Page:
Originally posted by mgagnonlv
What's the difference between a $9 and a $43 skewer? I know the Salsa is stainless steel, but is there any other difference?
Oh wait, I found the Dimension skewer at Airbomb for $6.45:
Note on Airbomb's prices: This appears to be a Canadian company and I'll be darned if I can figure out if the prices quoted are CDN or USD. Salsa's skewers are usually about $55-60pr USD and Dimension skewers range from $9 - $12/ea. So, it's all relative since the pricing difference remains 3x higher for the Salsa....
Well, first off you get 2 Salsa Skewers for $43 so to be more accurate what we're comparing is a $22 Salsa Flip-off and a $6.95 Dimension skewer. The biggest differences are, in order of importance: durability, serviceability, function and finish. Are the differences worth 3x the cost? It all depends on your expectations, budget and definition of value. Well, and what you're putting the skewer on. Phil Wood hubs are certainly not entry-grade componentry so, having spent $500 - $600 (??) on a set of wheels for a custom tandem, it does beg the question with regard to where you draw the line on value.
Basic differences are:
Salsa uses an erognomic, machined alloy lever, alloy/teflon cam and alloy nut - DMN uses chromed cast steel parts in all of these areas.
Salsa uses a stainless steel shaft and cam pin - DMN uses a black steel shaft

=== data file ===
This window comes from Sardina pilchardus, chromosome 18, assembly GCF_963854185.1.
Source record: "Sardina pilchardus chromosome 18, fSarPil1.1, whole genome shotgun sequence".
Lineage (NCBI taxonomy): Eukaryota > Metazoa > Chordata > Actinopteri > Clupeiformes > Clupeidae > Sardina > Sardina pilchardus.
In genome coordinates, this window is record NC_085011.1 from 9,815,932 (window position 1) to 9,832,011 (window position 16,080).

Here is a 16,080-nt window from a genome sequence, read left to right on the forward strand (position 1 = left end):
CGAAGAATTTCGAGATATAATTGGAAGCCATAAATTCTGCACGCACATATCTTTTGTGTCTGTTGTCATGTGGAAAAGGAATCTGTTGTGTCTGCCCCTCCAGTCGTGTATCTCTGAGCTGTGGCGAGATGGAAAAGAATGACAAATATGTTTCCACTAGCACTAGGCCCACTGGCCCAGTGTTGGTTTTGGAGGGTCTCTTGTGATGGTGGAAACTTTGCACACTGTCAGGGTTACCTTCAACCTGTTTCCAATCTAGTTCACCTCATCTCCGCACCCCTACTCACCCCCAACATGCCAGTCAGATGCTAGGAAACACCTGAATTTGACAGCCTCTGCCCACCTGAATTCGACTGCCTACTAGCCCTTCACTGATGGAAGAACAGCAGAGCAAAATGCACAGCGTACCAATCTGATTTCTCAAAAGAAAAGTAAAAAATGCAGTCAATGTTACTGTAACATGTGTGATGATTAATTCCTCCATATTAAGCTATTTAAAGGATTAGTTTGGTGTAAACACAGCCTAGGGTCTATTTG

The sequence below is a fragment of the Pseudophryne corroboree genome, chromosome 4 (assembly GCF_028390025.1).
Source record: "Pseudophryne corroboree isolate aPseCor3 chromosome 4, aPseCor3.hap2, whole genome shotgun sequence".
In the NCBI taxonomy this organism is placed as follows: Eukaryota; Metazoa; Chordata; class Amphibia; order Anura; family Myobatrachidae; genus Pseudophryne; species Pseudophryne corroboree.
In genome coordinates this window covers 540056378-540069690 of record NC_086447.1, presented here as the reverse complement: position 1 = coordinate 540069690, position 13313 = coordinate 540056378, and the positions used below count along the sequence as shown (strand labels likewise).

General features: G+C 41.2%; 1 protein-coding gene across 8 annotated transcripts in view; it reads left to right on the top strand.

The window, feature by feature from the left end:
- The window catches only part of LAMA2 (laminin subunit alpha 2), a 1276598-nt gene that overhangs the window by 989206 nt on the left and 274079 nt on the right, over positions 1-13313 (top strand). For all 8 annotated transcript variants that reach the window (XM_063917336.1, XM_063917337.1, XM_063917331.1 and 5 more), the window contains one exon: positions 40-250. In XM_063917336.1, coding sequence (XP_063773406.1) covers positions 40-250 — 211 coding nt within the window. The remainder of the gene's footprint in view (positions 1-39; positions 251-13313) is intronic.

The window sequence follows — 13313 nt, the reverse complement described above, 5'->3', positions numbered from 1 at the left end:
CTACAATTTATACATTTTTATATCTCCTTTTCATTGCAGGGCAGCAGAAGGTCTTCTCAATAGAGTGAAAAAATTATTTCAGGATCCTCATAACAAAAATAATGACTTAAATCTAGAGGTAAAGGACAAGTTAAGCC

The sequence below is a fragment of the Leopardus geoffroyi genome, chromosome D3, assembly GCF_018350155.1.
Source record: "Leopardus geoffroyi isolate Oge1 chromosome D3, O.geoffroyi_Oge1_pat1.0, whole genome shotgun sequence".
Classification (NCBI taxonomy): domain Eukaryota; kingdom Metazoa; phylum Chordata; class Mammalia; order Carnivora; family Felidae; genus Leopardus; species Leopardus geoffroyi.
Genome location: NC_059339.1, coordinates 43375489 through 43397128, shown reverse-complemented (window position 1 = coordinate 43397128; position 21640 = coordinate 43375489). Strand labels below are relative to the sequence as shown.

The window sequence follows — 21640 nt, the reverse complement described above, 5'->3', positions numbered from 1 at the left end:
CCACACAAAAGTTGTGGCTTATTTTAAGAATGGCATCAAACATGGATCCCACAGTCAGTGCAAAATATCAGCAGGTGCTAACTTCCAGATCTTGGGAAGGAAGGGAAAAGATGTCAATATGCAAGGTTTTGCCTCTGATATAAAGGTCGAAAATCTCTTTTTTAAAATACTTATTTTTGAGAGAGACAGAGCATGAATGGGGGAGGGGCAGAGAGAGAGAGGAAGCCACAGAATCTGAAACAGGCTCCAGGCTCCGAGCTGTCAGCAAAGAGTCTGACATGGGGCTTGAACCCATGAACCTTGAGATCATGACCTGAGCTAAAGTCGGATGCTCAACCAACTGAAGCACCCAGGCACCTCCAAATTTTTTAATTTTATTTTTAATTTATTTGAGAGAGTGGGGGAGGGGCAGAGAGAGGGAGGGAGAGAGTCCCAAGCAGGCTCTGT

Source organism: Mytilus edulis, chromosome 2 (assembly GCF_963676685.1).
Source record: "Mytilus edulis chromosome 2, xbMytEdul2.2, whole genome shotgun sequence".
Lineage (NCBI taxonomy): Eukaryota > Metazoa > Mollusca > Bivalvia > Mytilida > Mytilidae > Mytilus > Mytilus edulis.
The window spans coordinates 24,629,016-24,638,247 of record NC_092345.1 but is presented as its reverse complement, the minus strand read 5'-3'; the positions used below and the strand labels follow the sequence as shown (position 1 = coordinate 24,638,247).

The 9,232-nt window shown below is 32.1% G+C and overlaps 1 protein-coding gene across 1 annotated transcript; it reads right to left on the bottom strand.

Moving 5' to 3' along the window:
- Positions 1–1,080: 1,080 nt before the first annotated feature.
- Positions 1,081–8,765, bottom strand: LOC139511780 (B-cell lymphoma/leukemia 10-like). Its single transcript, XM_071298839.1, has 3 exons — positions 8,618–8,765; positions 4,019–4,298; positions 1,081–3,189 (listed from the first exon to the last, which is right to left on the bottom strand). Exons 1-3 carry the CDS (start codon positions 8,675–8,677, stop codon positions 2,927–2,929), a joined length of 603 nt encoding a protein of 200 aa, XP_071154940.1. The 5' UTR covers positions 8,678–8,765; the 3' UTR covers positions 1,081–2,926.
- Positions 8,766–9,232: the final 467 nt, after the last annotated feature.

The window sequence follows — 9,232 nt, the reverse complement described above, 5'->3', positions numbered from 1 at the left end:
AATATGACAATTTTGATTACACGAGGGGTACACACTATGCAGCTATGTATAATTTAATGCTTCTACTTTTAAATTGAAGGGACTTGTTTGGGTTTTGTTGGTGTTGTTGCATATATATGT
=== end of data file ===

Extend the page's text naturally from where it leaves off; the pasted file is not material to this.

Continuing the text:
Salsa's ergonomically designed cam lever provides significantly more leverage than the DMN, making it easier to fasten with less effort.
Both Skewers will do the basic job at hand just as well as the other, i.e., hold the rear wheel. However, it has been my experience that the Salsa product (which for all we know, may be made in the same Asian factory) will give you a long-life of maintenance free serviceability ('98 model w/16k miles still looks and works great ), whereas the Dimension needs to be cleaned, polished and lubricated on a regular basis to prevent rust on the shaft and the chomed steel lever-end and nut. In fact, if you find youself riding in the rain or blasting through creeks off-road I'd recommend pulling the skewers out, spraying them down with WD-40 and then letting them air dry before re-greasing the shafts and reinstalling in the hubs. In other words, over time the nearly maintenance-free Salsa skewer could actually end up being the better value if it outlasts 3 of Dimension skewers. YRMV.
I keep a couple different size Dimension skewers in my tool kit for use with a CycleOps Fluid stationary resistance trainer. The CycleOps holds the rear wheel of bikes by pressing steel cups into the ends of the skewers. This would seriously mar the finish of most "chi-chi" skewers and Salsa's Flip-off are certainly "chi-chi", yet another reason to want them on a $6-7k tandem.
Hope this helps you understand my perspective.